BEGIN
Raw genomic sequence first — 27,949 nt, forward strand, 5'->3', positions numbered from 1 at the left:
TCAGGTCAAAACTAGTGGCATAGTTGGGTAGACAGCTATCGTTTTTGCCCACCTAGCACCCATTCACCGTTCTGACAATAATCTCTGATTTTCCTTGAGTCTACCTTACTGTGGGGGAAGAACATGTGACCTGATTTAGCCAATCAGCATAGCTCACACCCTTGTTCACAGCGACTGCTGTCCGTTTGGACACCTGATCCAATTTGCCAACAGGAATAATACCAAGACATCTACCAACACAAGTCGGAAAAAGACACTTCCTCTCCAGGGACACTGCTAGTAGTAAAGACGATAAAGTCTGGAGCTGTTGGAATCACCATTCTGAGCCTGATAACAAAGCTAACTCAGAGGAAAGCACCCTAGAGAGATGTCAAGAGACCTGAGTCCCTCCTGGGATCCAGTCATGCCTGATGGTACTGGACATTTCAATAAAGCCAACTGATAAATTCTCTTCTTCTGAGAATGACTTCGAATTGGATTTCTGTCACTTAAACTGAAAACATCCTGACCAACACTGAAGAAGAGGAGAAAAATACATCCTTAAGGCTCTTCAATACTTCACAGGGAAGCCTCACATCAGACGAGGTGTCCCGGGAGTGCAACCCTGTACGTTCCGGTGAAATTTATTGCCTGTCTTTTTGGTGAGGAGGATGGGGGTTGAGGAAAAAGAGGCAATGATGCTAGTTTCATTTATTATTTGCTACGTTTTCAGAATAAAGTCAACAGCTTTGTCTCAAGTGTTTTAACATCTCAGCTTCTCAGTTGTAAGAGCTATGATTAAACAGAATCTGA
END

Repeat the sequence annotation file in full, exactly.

Raw genomic sequence first — 27,949 nt, forward strand, 5'->3', positions numbered from 1 at the left:
TCAGGTCAAAACTAGTGGCATAGTTGGGTAGACAGCTATCGTTTTTGCCCACCTAGCACCCATTCACCGTTCTGACAATAATCTCTGATTTTCCTTGAGTCTACCTTACTGTGGGGGAAGAACATGTGACCTGATTTAGCCAATCAGCATAGCTCACACCCTTGTTCACAGCGACTGCTGTCCGTTTGGACACCTGATCCAATTTGCCAACAGGAATAATACCAAGACATCTACCAACACAAGTCGGAAAAAGACACTTCCTCTCCAGGGACACTGCTAGTAGTAAAGACGATAAAGTCTGGAGCTGTTGGAATCACCATTCTGAGCCTGATAACAAAGCTAACTCAGAGGAAAGCACCCTAGAGAGATGTCAAGAGACCTGAGTCCCTCCTGGGATCCAGTCATGCCTGATGGTACTGGACATTTCAATAAAGCCAACTGATAAATTCTCTTCTTCTGAGAATGACTTCGAATTGGATTTCTGTCACTTAAACTGAAAACATCCTGACCAACACTGAAGAAGAGGAGAAAAATACATCCTTAAGGCTCTTCAATACTTCACAGGGAAGCCTCACATCAGACGAGGTGTCCCGGGAGTGCAACCCTGTACGTTCCGGTGAAATTTATTGCCTGTCTTTTTGGTGAGGAGGATGGGGGTTGAGGAAAAAGAGGCAATGATGCTAGTTTCATTTATTATTTGCTACGTTTTCAGAATAAAGTCAACAGCTTTGTCTCAAGTGTTTTAACATCTCAGCTTCTCAGTTGTAAGAGCTATGATTAAACAGAATCTGA